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I'm implementing a non-linear SVM classifier with RBF kernel. I was told that the only difference from a normal SVM was that I had to simply replace the dot product with a kernel function: $$ K(x_i,x_j)=\exp\left(-\frac{||x_i-x_j||^2}{2\sigma^2}\right) $$ I know how a normal linear SVM works, that is, after solving the quadratic optimization problem (dual task), I compute the optimal dividing hyperplane as $$ w^*=\sum_{i \in SV} h_i y_i x_i $$ and the offset of the hyperplane $$ b^*=\frac{1}{|SV|}\sum_{i \in SV}\left(y_i - \sum_{j=1}^N\left(h_j y_j x_j^T x_i\right)\right) $$ respectively, where $x$ is a list of my training vectors, $y$ are their respective labels ($y_i \in \{-1,1\}$), $h$ are the Lagrangian coefficients and $SV$ is a set of support vectors. After that, I can use $w^*$ and $b^*$ alone to easily classify: $c_x=\text{sign}(w^Tx+b)$.

However, I don't think I can do such a thing with an RBF kernel. I found some materials suggesting that $K(x,y)=\phi(x)\phi(y)$. That would make it easy. Nevertheless, I don't think such a decomposition exists for this kernel and it's not mentioned anywhere. Is the situation so that all the support vectors are needed for the classification? If so, how do I classify in that case?

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Not a complete answer but I had these slides at uni: patterns.enm.bris.ac.uk/files/lecture10-2010.pdf –  tristan Nov 16 '12 at 21:33

1 Answer 1

up vote 6 down vote accepted

Let $\mathcal{X}$ represent your input space i.e the space where your data points resides. Consider a function $\Phi:\mathcal{X} \rightarrow \mathcal{F}$ such that it takes a point from your input space $\mathcal{X}$ and maps it to a point in $\mathcal{F}$. Now, let us say that we have mapped all your data points from $\mathcal{X}$ to this new space $\mathcal{F}$. Now, if you try to solve the normal linear svm in this new space $\mathcal{F}$ instead of $\mathcal{X}$, you will notice that all the earlier working simply look the same, except that all the points $x_i$ are represented as $\Phi(x_i)$ and instead of using $x^Ty$ (dot product) which is the natural inner product for Euclidean space, we replace it with $\langle \Phi(x), \Phi(y) \rangle$ which represents the natural inner product in the new space $\mathcal{F}$. So, at the end, your $w^*$ would look like,

$$ w^*=\sum_{i \in SV} h_i y_i \Phi(x_i) $$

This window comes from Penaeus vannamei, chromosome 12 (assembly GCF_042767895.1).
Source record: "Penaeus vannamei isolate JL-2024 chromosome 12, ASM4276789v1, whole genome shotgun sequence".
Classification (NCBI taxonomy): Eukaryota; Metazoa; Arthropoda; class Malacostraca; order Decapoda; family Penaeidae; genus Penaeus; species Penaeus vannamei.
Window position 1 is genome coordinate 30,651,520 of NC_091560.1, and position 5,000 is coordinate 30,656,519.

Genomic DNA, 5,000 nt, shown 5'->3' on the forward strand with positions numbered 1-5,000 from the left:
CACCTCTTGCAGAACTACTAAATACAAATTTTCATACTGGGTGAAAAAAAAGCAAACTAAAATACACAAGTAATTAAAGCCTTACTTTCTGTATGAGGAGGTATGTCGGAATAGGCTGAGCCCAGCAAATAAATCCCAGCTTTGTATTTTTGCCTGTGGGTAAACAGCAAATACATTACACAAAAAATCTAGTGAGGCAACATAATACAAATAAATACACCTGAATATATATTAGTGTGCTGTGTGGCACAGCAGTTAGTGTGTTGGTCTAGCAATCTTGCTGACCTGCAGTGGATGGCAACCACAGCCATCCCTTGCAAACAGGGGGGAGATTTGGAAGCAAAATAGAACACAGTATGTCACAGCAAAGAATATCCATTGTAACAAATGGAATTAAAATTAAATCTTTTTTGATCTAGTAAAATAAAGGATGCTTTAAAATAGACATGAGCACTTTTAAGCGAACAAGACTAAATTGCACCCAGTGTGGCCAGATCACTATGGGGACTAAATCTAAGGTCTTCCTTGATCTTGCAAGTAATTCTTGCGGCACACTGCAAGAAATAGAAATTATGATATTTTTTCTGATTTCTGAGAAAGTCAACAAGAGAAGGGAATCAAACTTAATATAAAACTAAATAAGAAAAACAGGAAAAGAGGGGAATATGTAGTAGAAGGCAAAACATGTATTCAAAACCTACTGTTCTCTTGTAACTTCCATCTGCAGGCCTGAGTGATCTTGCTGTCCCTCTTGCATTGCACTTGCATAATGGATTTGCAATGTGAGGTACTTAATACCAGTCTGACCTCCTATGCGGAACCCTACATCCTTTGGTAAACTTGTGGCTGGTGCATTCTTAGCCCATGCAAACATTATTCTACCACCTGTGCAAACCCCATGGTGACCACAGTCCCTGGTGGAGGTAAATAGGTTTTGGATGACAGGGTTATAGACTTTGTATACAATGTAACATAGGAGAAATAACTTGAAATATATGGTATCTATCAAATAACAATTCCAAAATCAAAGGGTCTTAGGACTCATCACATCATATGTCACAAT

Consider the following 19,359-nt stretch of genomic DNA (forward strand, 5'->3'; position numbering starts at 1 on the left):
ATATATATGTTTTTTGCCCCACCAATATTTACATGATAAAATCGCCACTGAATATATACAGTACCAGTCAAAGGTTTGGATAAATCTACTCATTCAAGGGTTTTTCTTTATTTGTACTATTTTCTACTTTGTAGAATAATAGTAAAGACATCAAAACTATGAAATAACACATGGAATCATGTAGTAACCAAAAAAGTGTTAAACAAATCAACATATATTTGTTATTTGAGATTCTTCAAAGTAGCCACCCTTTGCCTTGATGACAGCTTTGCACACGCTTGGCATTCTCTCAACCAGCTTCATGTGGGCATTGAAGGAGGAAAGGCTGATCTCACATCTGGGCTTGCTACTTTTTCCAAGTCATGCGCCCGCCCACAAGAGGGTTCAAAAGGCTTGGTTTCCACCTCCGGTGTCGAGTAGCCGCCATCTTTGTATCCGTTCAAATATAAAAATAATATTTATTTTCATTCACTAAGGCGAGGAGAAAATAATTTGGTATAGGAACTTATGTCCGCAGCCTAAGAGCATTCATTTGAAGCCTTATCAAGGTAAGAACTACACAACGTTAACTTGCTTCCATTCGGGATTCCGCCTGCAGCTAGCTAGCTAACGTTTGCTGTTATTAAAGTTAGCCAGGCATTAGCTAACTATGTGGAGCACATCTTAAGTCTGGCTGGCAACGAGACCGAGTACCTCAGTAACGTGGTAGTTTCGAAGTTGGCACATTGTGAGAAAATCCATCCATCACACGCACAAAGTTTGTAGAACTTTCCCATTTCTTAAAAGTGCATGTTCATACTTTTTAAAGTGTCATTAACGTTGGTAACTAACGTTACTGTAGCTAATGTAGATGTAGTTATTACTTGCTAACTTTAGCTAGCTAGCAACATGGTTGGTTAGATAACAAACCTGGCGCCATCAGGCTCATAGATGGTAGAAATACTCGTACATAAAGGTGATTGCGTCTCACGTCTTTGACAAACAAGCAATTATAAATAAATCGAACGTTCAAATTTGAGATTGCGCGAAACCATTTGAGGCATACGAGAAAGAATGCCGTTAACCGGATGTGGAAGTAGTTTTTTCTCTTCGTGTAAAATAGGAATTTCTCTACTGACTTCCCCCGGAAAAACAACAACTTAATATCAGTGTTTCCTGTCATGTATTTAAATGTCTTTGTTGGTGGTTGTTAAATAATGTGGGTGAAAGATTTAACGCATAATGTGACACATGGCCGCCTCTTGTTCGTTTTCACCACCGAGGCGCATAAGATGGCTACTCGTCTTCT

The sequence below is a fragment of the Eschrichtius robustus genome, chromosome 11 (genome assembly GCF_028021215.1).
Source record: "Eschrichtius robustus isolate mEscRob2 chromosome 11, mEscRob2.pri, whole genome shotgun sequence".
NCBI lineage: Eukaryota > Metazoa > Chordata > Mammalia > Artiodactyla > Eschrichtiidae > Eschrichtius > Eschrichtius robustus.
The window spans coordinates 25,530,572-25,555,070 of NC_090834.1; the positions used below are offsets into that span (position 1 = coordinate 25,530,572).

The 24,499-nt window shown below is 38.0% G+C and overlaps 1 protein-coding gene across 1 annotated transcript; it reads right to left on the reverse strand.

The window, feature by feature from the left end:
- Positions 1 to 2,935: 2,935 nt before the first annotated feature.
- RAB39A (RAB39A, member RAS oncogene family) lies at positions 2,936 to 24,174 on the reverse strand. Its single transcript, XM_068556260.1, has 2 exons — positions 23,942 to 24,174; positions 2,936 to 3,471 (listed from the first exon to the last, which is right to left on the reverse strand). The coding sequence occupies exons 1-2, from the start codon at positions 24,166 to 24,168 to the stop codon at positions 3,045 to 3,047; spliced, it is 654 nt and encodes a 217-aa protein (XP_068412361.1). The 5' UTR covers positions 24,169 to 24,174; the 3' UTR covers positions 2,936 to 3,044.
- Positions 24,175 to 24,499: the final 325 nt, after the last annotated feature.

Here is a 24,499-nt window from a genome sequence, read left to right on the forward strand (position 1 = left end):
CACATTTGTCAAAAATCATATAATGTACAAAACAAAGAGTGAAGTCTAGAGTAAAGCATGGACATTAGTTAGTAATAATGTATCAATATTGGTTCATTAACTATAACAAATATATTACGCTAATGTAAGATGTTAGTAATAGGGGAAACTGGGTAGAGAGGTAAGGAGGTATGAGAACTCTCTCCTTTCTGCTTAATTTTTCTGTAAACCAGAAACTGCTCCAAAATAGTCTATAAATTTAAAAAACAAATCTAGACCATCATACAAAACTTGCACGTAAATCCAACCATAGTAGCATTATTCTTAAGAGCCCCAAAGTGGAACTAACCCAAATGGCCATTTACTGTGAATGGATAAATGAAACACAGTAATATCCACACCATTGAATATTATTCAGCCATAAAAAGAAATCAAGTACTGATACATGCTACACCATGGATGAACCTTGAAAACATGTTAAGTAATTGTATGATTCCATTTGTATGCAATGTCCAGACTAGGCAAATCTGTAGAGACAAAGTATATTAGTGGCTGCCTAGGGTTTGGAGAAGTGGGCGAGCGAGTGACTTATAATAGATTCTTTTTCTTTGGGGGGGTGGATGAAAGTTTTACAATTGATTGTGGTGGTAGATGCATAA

and hence, $$ \langle w^*, \Phi(x) \rangle = \sum_{i \in SV} h_i y_i \langle \Phi(x_i), \Phi(x) \rangle $$

Similarly, $$ b^*=\frac{1}{|SV|}\sum_{i \in SV}\left(y_i - \sum_{j=1}^N\left(h_j y_j \langle \Phi(x_j), \Phi(x_i)\rangle\right)\right) $$

and your classification rule looks like: $c_x=\text{sign}(\langle w, \Phi(x) \rangle+b)$.

So far so good, there is nothing new, since we have simply applied the normal linear SVM to just a different space. However, the magic part is this -

Let us say that there exists a function $k:\mathcal{X}\times\mathcal{X}\rightarrow \mathbb{R}$ such that $k(x_i, x_j) = \langle \Phi(x_i), \Phi(x_j) \rangle$. Then, we can replace all the dot products above with $k(x_i, x_j)$. Such a $k$ is called a kernel function.

Therefore, your $w^*$ and $b^*$ look like, $$ \langle w^*, \Phi(x) \rangle = \sum_{i \in SV} h_i y_i k(x_i, x) $$ $$ b^*=\frac{1}{|SV|}\sum_{i \in SV}\left(y_i - \sum_{j=1}^N\left(h_j y_j k(x_j, x_i)\right)\right) $$

For which kernel functions is the above substitution valid? Well, that's a slightly involved question and you might want to take up proper reading material to understand those implications. However, I will just add that the above holds true for RBF Kernel.

To answer your question, "Is the situation so that all the support vectors are needed for the classification?" Yes. As you may notice above, we compute the inner product of $w$ with $x$ instead of computing $w$ explicitly. This requires us to retain all the support vectors for classification.

Note: The $h_i$'s in the final section here are solution to dual of the SVM in the space $\mathcal{F}$ and not $\mathcal{X}$. Does that mean that we need to know $\Phi$ function explicitly? Luckily, no. If you look at the dual objective, it consists only of inner product and since we have $k$ that allows us to compute the inner product directly, we don't need to know $\Phi$ explicitly. The dual objective simply looks like, $$ \max \sum_i h_i - \sum_{i,j} y_i y_j h_i h_j k(x_i, x_j) \\ \text{subject to : } \sum_i y_i h_i = 0, h_i \geq 0 $$

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Thank you a lot for your effort, now it's clear! –  Jan Hadáček Nov 17 '12 at 9:49
    
@JanHadáček You are welcome! Good to know that my answer is understandable, I was worried that it might be too condensed :-) –  TenaliRaman Nov 17 '12 at 10:35
    
Very nice explanation –  Abhishek Shivkumar Jan 5 '13 at 15:03
    
@AbhishekShivkumar Thank you :-) –  TenaliRaman Jan 5 '13 at 17:02

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